Sunday, 13 September 2015

Book #37

Three Tang Dynasty Poets


Pastoral, lyrical verse evoking the rural landscapes and peoples of eight-century China, from three of its finest poets.
I've never been a lover of poetry, and its meanings often escape me. This will be a short and uneducated review.

The collection is comprised of works from three of China's finest poets of the eighth-century Tang Dynasty era. The first, Wang Wei, beautifully describes nature in his poetry, and shows us blue mountains, green streams, and the peacefulness of fishermen taking sanctuary in the living world. The second, Li Po, tells us of his sorrows in being away from his wife and children for a long period of time. The third, Tu Fu, speaks of war, violence, and coming home to see his family broken by the conflict.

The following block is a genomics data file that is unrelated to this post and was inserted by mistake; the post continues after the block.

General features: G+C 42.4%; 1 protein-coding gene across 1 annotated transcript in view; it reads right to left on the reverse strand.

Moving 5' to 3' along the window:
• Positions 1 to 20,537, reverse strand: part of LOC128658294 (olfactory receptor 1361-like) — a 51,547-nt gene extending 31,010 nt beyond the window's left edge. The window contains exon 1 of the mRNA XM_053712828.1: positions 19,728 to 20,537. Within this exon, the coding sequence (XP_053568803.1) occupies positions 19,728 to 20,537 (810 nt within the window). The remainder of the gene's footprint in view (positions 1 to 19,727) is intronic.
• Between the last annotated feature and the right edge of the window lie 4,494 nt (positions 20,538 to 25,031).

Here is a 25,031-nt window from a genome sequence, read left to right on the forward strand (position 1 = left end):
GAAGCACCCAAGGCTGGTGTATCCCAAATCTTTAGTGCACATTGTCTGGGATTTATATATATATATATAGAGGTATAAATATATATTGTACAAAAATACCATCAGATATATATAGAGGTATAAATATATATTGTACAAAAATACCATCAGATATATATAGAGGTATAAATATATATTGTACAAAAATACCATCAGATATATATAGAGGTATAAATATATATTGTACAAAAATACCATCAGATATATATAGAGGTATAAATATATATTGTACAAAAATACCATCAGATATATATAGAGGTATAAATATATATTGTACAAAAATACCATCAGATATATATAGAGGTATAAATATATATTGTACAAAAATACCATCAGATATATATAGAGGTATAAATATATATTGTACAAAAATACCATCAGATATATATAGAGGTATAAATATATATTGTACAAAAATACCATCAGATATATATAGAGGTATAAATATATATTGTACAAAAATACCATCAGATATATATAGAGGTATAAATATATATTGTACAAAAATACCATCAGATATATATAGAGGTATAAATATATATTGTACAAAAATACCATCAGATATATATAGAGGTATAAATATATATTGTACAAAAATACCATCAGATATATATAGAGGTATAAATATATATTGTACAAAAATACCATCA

I liked the poems, found them beautiful, and was intrigued by the entirely different culture of eighth-century China. Despite this, I couldn't help but feel, as an ignorant Westerner, that I was missing something. Whether this is down my own lack of knowledge, or something lost in translation, I'm unsure. 

No comments: